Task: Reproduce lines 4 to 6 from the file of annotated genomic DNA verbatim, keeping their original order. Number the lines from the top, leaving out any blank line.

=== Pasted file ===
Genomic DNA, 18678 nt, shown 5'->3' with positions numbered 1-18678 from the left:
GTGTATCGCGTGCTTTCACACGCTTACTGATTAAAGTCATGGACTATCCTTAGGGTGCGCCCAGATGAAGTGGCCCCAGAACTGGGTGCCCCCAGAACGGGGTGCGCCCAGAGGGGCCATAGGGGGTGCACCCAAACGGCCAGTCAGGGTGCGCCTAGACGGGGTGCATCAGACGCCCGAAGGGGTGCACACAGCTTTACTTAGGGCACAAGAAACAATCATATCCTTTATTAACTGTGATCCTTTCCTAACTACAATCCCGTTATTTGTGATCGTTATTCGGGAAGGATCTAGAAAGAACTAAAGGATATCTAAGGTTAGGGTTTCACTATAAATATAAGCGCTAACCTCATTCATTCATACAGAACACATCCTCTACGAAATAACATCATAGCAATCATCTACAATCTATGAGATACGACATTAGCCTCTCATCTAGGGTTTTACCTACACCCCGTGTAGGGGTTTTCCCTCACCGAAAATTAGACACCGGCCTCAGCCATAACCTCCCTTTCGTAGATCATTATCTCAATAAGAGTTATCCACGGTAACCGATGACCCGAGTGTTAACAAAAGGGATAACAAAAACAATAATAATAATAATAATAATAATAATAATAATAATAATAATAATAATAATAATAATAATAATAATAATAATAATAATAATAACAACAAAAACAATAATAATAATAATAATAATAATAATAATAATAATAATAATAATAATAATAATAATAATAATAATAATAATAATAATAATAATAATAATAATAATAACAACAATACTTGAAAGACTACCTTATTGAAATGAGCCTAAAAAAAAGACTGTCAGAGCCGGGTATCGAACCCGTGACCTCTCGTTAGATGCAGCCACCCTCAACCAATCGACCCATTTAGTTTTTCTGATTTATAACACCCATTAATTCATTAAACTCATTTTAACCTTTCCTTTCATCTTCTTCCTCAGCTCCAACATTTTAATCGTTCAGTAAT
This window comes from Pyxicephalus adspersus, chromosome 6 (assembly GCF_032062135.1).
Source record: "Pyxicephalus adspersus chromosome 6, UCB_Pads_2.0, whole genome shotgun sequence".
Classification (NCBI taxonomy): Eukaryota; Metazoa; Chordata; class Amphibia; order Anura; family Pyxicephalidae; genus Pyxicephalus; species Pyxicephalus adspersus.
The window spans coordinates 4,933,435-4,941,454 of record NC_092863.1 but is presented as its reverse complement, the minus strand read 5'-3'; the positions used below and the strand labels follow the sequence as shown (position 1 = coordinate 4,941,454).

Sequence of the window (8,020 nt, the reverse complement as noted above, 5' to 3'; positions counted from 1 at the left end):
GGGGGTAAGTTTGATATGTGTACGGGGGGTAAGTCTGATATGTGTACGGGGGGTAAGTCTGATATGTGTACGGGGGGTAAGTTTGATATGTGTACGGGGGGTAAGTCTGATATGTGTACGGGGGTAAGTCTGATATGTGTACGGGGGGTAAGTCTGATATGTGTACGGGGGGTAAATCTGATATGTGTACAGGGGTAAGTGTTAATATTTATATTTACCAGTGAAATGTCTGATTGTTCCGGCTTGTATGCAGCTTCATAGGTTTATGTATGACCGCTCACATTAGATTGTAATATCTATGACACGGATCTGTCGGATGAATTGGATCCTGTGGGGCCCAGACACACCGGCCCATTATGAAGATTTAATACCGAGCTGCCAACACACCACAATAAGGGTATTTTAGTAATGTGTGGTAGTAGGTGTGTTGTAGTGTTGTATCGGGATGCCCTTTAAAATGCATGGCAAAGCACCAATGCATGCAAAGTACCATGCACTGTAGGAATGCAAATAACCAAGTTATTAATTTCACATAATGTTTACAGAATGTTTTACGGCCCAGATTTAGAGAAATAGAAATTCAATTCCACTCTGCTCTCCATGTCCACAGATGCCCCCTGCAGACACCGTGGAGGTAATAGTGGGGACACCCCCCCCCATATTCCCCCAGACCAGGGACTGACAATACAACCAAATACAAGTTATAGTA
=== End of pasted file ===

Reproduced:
Source record: "Pyxicephalus adspersus chromosome 6, UCB_Pads_2.0, whole genome shotgun sequence".
Classification (NCBI taxonomy): Eukaryota; Metazoa; Chordata; class Amphibia; order Anura; family Pyxicephalidae; genus Pyxicephalus; species Pyxicephalus adspersus.
The window spans coordinates 4,933,435-4,941,454 of record NC_092863.1 but is presented as its reverse complement, the minus strand read 5'-3'; the positions used below and the strand labels follow the sequence as shown (position 1 = coordinate 4,941,454).